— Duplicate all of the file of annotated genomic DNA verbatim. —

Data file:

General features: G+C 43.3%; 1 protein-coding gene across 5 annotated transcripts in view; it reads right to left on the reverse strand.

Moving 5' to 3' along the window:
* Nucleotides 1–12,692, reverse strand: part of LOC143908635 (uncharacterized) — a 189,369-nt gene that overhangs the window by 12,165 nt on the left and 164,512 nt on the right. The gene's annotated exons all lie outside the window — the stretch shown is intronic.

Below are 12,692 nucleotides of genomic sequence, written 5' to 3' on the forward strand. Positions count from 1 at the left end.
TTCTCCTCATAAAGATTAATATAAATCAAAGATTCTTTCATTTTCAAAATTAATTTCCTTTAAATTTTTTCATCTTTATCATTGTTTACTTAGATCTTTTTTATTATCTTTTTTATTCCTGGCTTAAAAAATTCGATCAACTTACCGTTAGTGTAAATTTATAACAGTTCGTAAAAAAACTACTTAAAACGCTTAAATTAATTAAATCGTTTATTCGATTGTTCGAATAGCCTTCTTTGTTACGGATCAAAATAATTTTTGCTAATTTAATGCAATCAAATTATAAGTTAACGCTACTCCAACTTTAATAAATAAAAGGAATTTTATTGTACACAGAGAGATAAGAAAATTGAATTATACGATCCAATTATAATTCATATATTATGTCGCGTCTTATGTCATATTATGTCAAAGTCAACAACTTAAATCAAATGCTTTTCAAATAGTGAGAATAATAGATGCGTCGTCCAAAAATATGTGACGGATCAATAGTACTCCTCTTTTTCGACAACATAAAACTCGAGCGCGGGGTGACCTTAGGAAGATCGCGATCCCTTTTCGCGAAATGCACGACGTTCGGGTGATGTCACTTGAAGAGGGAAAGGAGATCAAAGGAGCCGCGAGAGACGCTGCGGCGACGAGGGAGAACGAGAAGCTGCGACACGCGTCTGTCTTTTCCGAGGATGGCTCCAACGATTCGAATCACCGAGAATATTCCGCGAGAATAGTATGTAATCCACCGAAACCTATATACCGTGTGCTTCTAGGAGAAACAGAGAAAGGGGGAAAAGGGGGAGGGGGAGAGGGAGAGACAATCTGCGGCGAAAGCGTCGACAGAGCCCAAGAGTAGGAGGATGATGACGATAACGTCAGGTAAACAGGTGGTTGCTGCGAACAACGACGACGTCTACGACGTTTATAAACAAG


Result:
General features: G+C 43.3%; 1 protein-coding gene across 5 annotated transcripts in view; it reads right to left on the reverse strand.

Moving 5' to 3' along the window:
* Nucleotides 1–12,692, reverse strand: part of LOC143908635 (uncharacterized) — a 189,369-nt gene that overhangs the window by 12,165 nt on the left and 164,512 nt on the right. The gene's annotated exons all lie outside the window — the stretch shown is intronic.

Below are 12,692 nucleotides of genomic sequence, written 5' to 3' on the forward strand. Positions count from 1 at the left end.
TTCTCCTCATAAAGATTAATATAAATCAAAGATTCTTTCATTTTCAAAATTAATTTCCTTTAAATTTTTTCATCTTTATCATTGTTTACTTAGATCTTTTTTATTATCTTTTTTATTCCTGGCTTAAAAAATTCGATCAACTTACCGTTAGTGTAAATTTATAACAGTTCGTAAAAAAACTACTTAAAACGCTTAAATTAATTAAATCGTTTATTCGATTGTTCGAATAGCCTTCTTTGTTACGGATCAAAATAATTTTTGCTAATTTAATGCAATCAAATTATAAGTTAACGCTACTCCAACTTTAATAAATAAAAGGAATTTTATTGTACACAGAGAGATAAGAAAATTGAATTATACGATCCAATTATAATTCATATATTATGTCGCGTCTTATGTCATATTATGTCAAAGTCAACAACTTAAATCAAATGCTTTTCAAATAGTGAGAATAATAGATGCGTCGTCCAAAAATATGTGACGGATCAATAGTACTCCTCTTTTTCGACAACATAAAACTCGAGCGCGGGGTGACCTTAGGAAGATCGCGATCCCTTTTCGCGAAATGCACGACGTTCGGGTGATGTCACTTGAAGAGGGAAAGGAGATCAAAGGAGCCGCGAGAGACGCTGCGGCGACGAGGGAGAACGAGAAGCTGCGACACGCGTCTGTCTTTTCCGAGGATGGCTCCAACGATTCGAATCACCGAGAATATTCCGCGAGAATAGTATGTAATCCACCGAAACCTATATACCGTGTGCTTCTAGGAGAAACAGAGAAAGGGGGAAAAGGGGGAGGGGGAGAGGGAGAGACAATCTGCGGCGAAAGCGTCGACAGAGCCCAAGAGTAGGAGGATGATGACGATAACGTCAGGTAAACAGGTGGTTGCTGCGAACAACGACGACGTCTACGACGTTTATAAACAAG